A blog post on Forbes.com on Monday by Maury Brown claimed that despite four exciting sports events being nationally televised last Wednesday, “it was not hockey or basketball or even that Mets-Cubs that people were watching, but Major League Baseball on their local regional sports networks.”
The post goes on to show the 14 cities (of MLB’s 24 TV markets) where the local MLB game was the highest-rated sports broadcast on Wednesday with these charts:
I don’t think those charts are particularly informative, so I made my own. I would prefer to include the other 10 markets as well, but I didn’t have immediate access to the ratings for them. One thing I added to the data was whether the TV market in question has a team relevant to that night’s game. I also used the higher-rated of the two NBA games.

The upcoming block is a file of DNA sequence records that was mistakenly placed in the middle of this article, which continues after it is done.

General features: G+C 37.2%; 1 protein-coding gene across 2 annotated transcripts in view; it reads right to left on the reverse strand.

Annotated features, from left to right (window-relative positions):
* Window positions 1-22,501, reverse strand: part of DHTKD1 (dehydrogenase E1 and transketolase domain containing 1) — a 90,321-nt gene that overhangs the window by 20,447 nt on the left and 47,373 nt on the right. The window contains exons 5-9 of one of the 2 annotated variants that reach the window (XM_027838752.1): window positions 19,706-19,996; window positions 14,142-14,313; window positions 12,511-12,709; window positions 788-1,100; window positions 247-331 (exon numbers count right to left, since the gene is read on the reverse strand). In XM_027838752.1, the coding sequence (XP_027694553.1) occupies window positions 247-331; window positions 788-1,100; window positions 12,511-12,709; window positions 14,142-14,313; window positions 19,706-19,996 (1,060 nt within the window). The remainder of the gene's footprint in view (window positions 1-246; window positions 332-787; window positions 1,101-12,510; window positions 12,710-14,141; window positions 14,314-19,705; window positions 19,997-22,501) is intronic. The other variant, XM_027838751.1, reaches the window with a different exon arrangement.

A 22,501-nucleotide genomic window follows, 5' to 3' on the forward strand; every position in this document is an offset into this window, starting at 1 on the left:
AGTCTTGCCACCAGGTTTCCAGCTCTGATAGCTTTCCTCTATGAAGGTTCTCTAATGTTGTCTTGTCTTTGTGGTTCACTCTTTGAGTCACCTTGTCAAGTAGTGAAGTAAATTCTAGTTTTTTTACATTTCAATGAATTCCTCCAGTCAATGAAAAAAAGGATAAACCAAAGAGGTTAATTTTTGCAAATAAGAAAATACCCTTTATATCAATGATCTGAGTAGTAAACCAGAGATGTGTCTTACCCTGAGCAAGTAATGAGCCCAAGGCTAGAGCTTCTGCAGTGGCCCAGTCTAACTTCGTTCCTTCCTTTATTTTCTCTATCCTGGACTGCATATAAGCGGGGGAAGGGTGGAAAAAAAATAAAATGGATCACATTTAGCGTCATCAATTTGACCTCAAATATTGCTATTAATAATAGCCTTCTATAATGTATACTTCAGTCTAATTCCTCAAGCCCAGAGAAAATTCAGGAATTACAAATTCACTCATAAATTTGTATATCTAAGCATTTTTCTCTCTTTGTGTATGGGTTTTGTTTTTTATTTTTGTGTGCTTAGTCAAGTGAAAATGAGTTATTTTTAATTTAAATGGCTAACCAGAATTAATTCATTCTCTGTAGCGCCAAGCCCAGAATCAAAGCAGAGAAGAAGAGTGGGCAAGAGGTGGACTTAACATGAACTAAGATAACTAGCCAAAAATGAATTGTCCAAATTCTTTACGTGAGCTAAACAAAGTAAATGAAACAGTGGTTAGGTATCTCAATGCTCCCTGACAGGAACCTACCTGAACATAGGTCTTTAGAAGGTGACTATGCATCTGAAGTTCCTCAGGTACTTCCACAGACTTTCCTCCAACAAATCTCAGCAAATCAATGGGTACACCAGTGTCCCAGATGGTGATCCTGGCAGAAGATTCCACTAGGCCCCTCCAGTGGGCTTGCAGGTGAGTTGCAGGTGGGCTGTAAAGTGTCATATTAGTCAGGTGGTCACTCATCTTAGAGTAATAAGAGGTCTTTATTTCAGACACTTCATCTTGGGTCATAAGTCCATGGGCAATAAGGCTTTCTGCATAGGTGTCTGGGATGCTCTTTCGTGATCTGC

A couple comments I have to add to Brown’s:
• Brown says “Even in Cleveland, where baseball has not been kind to fans early in the season, ratings on the local RSN won the day.”
But the Indians game barely beat out the Wizards-Hawks game, and if the Cavs had been playing, I’m sure it would have been a different story.
• Brown: “Leading the way was FOX Sports Kansas City who drew a blistering 13.0 rating for the Kansas City Royals game against the Texas Rangers. That FOX Sports KC rating compared to a 1.6 rating for the two NBA playoff games in the market, a 0.5 rating for the Mets-Cubs game, and a 0.1 rating in KC for the dramatic Game 7 in the NHL on NBC Sports Network.”
It’s true, the Royals’ TV ratings have been spectacular and absolutely crushed the competition on Wednesday. But Kansas City had no rooting interest in any other game — it doesn’t even have a team in the NBA or NHL. That pattern is true for each of these 14 TV markets. Each game in which the city had a rooting interest outperformed those in which it didn’t.
The closest city to breaking that trend was Baltimore, but Baltimore TV viewers can probably be expected to tune in for Washington sports teams — and the Wizards and Capitals both played Wednesday night.
So yes, MLB ratings have been outperforming other sports in a good chunk of the MLB’s TV markets. But we can make more sense of the data than just a simple ranking.